It’s not the end of the story that makes the experience. It’s the journey we take to arrive there. This adage is apt when used to describe The Pathless. If you want, you can make a beeline for the ending in several hours. Or you can immerse yourself in the vast, digital lands before you while searching for puzzles and lore. What’s more, the game has no map. If you want to discover its secrets, you have to look carefully as opposed to just selecting an icon on a map and chasing a waypoint. It’s this sense of discovery that makes the game feel so intimate and peaceful.
The Pathless is set in a world threatened by the Godslayer. The Eagle Mother, a guardian deity, has been stricken by this grievous foe and rendered inert as he plans to doom the entire world to melancholy and despair. You’re thrust into the narrative as a young archer who seeks to put a stop to his foul machinations. During the game’s prologue, you cleanse the Eagle Mother of the Godslayer’s corruption, leading her to join you on your quest to free other guardian deities from his clutches so that the world may be whole again.
This isn’t a game built on cutscenes and large amounts of dialogue. Cinematics show up on occasion, but they’re brief and to the point. There’s dialogue but it functions similarly and is recorded in a fictional language. The storytelling and atmosphere of The Pathless greatly remind me of the works of Team Ico. It’s a quiet, reflective journey built upon cooperation with nature and intuitive environmental puzzles. Little ground is broken, but the game still feels unique and comfortable in its own skin.
Who needs actions when you’ve got words?
Once you make it past the prologue, The Pathless immediately unveils the basics of its structure. There are five plateaus to traverse, each with their own corrupted spirit deity to contend with. The plateaus have three towers that need to be purified with tokens that represent the uncorrupted deity. You’ll need to locate enough to cleanse the tower. You’ll find tokens specific to that deity in their plateaus and the amount required increases as you progress further.
Tokens are always trapped behind barriers and must be freed by solving environmental puzzles. The Pathless has several varieties of puzzles to contend with, such as having the eagle carry weights to place on switches or shooting flaming arrows to light torches. These grow more complicated as you progress through the game. They’re typically not difficult to figure out, but they can occasionally take some thought to get through. While you’re gathering the tokens, domes of corruption will spread out and pursue you.
You’ll then be teleported to a segment where you must sneak past the corrupted spirit deities and reach a specified point. If you’re spotted, you fail the segment and lose a bit of the game’s yellow gem collectibles which can be found throughout the environment. These segments are the only thing I dislike about The Pathless. They can teleport you to a location with no cover where you have no option but to get seen. They also occur with enough frequency to disrupt the exploration, although, to be fair, they are the main source of tension. They’re also very easy to get out of. All you need to do is manually save whenever you’re about to be pulled into one and then quit to menu. Continuing will let you start off right where you were with no dome nearby.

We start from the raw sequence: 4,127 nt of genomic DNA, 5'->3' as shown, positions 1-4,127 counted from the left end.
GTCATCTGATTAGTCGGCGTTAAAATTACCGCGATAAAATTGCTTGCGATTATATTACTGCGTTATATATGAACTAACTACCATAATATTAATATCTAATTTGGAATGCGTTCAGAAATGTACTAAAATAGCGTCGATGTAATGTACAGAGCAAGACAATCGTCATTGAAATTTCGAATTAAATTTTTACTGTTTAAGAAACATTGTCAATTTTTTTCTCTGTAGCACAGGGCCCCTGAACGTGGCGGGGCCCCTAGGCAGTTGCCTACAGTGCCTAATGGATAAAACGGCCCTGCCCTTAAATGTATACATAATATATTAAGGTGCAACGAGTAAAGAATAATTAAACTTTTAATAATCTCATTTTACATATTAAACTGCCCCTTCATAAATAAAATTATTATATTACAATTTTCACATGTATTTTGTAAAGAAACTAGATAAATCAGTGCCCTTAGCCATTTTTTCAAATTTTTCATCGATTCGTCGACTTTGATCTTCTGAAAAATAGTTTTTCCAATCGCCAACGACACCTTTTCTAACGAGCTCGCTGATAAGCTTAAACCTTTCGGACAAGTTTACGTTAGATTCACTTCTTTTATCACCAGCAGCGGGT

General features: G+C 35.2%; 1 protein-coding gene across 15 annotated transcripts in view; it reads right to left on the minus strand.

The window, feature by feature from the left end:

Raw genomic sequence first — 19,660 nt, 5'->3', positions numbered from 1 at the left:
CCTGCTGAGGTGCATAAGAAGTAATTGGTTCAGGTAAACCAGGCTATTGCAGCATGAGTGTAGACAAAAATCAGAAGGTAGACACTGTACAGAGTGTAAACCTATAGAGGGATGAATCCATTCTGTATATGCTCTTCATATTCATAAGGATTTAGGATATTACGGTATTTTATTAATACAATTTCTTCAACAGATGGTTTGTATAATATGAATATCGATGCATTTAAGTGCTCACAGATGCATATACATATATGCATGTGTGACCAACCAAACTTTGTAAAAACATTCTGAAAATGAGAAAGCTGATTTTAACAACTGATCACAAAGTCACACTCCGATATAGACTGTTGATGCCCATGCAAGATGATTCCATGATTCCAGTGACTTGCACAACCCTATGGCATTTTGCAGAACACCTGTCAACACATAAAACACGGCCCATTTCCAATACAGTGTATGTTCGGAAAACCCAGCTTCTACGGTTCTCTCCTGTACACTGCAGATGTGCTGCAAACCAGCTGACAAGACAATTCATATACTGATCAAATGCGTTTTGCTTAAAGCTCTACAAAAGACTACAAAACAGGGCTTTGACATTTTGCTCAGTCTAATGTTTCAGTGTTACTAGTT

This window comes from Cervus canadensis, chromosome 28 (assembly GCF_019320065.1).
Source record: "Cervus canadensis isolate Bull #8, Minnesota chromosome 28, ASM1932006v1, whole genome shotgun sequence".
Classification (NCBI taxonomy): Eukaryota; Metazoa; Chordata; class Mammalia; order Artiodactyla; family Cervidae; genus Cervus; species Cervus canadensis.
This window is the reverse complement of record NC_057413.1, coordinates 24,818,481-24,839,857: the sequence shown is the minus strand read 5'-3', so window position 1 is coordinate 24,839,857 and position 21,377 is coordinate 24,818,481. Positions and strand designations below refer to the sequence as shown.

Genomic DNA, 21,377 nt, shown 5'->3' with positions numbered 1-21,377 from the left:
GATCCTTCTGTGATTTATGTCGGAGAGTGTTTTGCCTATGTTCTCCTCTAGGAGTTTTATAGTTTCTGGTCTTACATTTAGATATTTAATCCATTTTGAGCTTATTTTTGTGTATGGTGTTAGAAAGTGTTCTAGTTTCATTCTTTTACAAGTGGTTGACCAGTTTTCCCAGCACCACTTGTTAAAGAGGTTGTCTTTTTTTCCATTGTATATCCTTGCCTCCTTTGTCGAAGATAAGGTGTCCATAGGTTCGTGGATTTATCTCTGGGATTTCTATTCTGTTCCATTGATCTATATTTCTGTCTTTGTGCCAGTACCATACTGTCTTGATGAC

Nothing on top but a bucket and a mop
Once you cleanse three corrupted towers with tokens, the spirit deities become corporeal and you’ll have to hunt them down and pepper their weak spots with arrows. These are multi-phase fights that are quite the spectacle. They’re not particularly challenging, but they have a notable sense of scale and drama. You don’t take damage in The Pathless, so it’s generally just a matter of time before you vanquish these enemies. Once you do, that plateau gets purified and a wind tunnel appears to guide you to the next one. This would get repetitive in a lesser game, but I find it enjoyable here due to world design, atmosphere, and gameplay.
Speaking of which, the gameplay in The Pathless feels fantastic. You run around the areas, which uses energy, but you gain more from shooting arrows at floating talismans that you’ll find all over. Shooting these gives you a burst of speed if you’re running or are in the air. The movement is fast and engaging. The eagle adds even more, as she allows you to glide and raise yourself up multiple times by flapping her wings. You gain additional charges for this by cleansing spirit deities and by locating enough yellow gems to fill up a meter that grants you another charge.
It’s these gems that make up such a large amount of the additional exploration incentive in The Pathless. Your character gains a mask early on that allows her to use spirit vision which highlights certain locations, such as the aforementioned towers and wind tunnels. But it also highlights locations that contain tokens or gems. For me, carefully scanning and exploring the world to track down as much as I could was the best part of the game. It felt heavily organic and the rewards were enjoyable. Plus, avoiding this exploration would result in missing out on many of the game’s puzzles, unique areas, and lore.
Many a hand continues to scan around for the next plateau
After cleansing a spirit deity, a column is erected for you to place all of that plateau’s tokens into. Doing so will summon the deity who will then lead you to a reward. It’s yet another great reason to track everything down. Personally, anyone who plays The Pathless by going through the plateaus as quickly as possible is robbing themselves of the opportunity to experience what the game does best. Either way, it’s a lovely game that inspires wonder with enormous vistas for you to soar across. It succeeds the most as an experience, but it’s an excellent game in most regards.